• Print and electronic media will not be allowed to give any space to terrorists.
• Communication systems of terrorist organizations will be destroyed.
• Social media and the Internet will not be allowed to be used by terrorists to spread propaganda and hate speech, though the exact process for that will be finalized.
• Like the rest of the country, no space will be given to extremism in any part of the Punjab.
• Operation against terrorists in Karachi will be taken to its logical conclusion.
• In the interest of political reconciliation, Balochistan government will be given complete authority by all stakeholders.
• Elements spreading sectarian violence will be prosecuted.
• Comprehensive policy will be formed for registration of Afghan refugees.
• To give provincial intelligence agencies access to communication of terrorists and to strengthen anti-terror agencies through basic reforms in the criminal justice system, Constitutional amendments and legislations will be carried out.

Various instances of implementation
• As of 25th March, 2015, over 50 cases of terrorists had been sent to the military courts for prosecution
• 55,000 Afghan refugees had been returned home by between January and March 23, 2015
• By March 2015, civilian and intelligence agencies had arrested 150 people, half of them clerics, in violation of laws .
• By 15 March 2015, Pakistan Telecommunication Authority (PTA), has verified more than 70 million SIM’s and 11 million were blocked due to not having re-verification .
• According to a National Action Plan (NAP) meeting chaired by the prime minister, by 14th January 2015, 251 people had been arrested for propagating hate speech .
• An anti-terrorism court sentenced a prayer leader from Kasur to five years in jail for delivering hate speech at a public gathering under Section 9 of the Anti-Terrorism Act.
• 21 people were convicted in 2015 till May for delivering hate speeches. Some of these individuals have been jailed for up to eight years .


Institutions and Agencies for CVE

Throughout most of the decade of the war on terror, the initiatives carried out by various agencies against terrorism have been inconsistent and un-coordinated, which as a result have not presented the desired result. The government, addressing the situation, has installed an authority based on the structure of the US Homeland Security to counter the terrorist threat. While its mandate may not be as broad as that of Homeland Security, but the basic objective is similar. It has been mainly three years since the first news of the establishment of the National Counter Terrorism Authority (NACTA) by the government popped up in the media. In July of 2010, the government immediately put into effect this organization and assigned it with the task of addressing the issue of prevalent terrorism threat in the country. The function of this authority is to coordinate the efforts of various intelligence agencies and law enforcement departments, in order to counter the terrorist threat. So far, little is known of the progress being made by this department apart for the acronym that has been decided upon. The organization is so far seems to be enveloped in a cloak and out of national limelight. It is understandable that the work carried out by NACTA is sensitive, but the public has the right to know the progress made by the department, as their safety is the sole concern for this organization.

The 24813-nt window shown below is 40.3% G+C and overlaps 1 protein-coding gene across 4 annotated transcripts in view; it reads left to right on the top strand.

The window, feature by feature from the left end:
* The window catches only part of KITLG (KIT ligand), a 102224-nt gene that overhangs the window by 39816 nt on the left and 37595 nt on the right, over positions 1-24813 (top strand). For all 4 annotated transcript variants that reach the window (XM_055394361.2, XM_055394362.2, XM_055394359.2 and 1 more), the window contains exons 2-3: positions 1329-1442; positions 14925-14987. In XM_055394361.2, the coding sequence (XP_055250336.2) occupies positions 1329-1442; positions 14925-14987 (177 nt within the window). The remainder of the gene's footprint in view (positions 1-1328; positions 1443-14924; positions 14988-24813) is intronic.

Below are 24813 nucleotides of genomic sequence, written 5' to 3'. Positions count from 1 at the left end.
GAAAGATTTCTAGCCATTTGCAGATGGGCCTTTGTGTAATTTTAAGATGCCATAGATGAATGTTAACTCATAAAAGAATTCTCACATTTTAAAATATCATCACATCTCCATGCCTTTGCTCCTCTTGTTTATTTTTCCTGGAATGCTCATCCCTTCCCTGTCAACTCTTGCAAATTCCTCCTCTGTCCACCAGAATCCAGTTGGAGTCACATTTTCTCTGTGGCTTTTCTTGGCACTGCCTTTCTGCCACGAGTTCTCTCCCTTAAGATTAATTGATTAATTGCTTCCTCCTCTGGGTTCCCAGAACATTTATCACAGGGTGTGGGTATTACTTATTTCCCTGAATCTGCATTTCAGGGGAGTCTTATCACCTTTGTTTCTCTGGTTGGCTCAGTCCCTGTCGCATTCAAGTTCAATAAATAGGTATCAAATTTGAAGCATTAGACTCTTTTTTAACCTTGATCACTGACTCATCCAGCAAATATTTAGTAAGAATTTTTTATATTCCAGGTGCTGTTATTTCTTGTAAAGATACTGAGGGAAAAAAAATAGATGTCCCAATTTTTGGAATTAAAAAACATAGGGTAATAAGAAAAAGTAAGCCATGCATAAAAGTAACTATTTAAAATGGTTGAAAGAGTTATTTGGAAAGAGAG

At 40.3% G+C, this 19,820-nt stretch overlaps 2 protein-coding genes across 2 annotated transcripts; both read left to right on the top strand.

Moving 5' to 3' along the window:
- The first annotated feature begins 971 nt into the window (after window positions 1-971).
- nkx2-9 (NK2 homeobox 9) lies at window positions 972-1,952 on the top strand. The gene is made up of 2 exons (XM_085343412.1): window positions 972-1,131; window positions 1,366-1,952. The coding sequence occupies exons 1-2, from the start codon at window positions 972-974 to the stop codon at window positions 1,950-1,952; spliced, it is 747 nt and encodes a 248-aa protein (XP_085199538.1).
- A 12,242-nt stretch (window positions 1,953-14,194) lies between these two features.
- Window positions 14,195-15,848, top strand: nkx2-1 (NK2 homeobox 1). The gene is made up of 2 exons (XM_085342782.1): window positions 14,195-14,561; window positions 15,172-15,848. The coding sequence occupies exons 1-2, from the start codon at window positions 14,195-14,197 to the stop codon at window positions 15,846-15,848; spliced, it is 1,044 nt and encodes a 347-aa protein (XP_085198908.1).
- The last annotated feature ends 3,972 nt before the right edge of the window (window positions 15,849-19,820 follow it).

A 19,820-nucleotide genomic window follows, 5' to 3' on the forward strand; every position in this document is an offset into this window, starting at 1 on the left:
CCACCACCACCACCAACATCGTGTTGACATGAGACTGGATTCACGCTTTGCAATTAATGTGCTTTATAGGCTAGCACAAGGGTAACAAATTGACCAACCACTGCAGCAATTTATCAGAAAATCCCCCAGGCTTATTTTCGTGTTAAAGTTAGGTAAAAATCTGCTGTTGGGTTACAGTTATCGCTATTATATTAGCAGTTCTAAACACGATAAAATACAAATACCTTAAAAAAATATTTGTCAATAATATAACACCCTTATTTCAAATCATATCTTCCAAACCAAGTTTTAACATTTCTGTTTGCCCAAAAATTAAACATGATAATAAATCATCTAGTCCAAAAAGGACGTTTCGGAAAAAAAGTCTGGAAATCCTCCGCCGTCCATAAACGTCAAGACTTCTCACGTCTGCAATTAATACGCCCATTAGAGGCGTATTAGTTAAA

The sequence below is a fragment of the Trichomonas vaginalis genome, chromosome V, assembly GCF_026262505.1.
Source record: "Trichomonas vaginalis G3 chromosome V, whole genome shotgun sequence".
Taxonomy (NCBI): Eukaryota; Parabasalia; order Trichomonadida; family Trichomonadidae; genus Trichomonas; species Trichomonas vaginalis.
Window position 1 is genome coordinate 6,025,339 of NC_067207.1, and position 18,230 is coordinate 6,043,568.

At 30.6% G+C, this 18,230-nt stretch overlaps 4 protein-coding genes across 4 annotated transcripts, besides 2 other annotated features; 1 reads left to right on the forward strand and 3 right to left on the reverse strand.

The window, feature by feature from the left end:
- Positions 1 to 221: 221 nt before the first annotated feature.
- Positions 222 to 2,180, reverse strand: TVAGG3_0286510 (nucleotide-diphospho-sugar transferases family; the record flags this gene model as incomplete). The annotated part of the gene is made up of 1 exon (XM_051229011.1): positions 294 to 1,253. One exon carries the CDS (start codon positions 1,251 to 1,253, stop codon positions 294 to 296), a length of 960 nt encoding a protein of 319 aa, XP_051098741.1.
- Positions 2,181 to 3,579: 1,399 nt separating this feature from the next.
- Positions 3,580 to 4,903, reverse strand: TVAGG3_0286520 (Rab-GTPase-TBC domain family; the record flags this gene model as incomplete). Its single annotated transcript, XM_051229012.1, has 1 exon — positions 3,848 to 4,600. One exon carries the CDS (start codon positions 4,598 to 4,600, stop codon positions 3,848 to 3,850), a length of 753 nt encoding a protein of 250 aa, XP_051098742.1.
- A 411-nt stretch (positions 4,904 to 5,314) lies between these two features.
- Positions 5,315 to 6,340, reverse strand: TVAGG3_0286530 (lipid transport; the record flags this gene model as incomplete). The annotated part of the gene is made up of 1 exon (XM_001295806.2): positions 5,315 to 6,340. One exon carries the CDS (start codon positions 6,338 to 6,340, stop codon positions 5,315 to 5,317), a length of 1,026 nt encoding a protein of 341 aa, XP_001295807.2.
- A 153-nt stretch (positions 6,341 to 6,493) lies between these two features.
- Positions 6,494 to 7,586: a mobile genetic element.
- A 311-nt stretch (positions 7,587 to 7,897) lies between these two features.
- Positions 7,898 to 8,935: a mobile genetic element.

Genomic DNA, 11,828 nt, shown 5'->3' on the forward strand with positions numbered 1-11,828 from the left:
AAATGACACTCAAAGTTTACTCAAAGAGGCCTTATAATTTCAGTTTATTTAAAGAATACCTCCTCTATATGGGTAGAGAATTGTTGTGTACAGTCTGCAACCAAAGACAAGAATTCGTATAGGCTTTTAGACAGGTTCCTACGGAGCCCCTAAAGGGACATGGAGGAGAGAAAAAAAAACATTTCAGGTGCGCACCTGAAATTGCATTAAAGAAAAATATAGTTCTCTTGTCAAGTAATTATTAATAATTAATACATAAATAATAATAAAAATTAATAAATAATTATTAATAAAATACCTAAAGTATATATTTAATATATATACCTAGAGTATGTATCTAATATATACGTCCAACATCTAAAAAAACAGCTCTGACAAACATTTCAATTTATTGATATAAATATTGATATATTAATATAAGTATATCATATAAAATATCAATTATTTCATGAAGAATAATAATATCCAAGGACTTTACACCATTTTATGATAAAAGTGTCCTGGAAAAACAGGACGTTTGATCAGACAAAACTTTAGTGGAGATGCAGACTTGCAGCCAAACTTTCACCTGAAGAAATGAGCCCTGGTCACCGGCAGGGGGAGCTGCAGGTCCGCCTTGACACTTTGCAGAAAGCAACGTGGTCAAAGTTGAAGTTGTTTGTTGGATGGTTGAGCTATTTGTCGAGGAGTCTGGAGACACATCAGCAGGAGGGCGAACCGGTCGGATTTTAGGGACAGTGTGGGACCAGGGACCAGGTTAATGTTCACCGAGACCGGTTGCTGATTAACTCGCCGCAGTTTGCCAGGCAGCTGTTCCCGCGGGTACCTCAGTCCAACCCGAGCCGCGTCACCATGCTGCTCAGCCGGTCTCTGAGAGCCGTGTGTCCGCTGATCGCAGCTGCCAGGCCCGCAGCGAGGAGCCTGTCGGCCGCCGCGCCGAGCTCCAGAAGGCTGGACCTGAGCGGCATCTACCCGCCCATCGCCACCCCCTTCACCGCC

Unfortunately, it took Pakistan ten years to initiate an organization, which has been structured on the Department of Homeland Security (DHS). While, the establishment for the Office of Homeland Security was announced only eleven days after the 9/11 terrorist attacks. Pakistan, which is at the forefront of the coalition in the war against terror, took a much longer time to comprehend the need of such a department. Department of Homeland Security coordinates the activities of at least, 40 federal US agencies. The basic activities of this department include, controlling and monitoring the US borders and ports, working with local authorities to respond to any emergency and coordinate the information and analysis received from various government agencies. By the mid of 2002 the department was fully activated and is now considered the vanguard organization for the US, in the war. The department has gone through various changes, since its inception, as and when required by the administration.

The terrorism incidents taking place throughout the world are either, due to security lapse or intelligence failure. The reason cited mainly is the inability of the security apparatus to perceive a threat, or failure to alert the proper authorities of the danger. This has been true for most of the major terrorist attacks, including 9/11. It is a fact that the intelligence is present against the backdrop of such attacks, but is either ignored, or finds itself trapped in a bureaucratic system and fails to reach the proper people. The absence of a simple common database has generated difficulties for law enforcing, to keep track of the culprits, or establish their identities. Given the current scenario, this has given rise for the need of a single umbrella organization, to facilitate efforts against terrorism. The earliest of such broad based umbrella organizations can be traced back to the establishment of Interpol or International Criminal Police Organization, which has 188 member countries. Its main purpose is to coordinate and facilitate the efforts of the law enforcement agencies of member countries, to counter international crime. In other words, it acts as a liaison among the police of different member countries and brings consistency in their efforts, by providing assistance.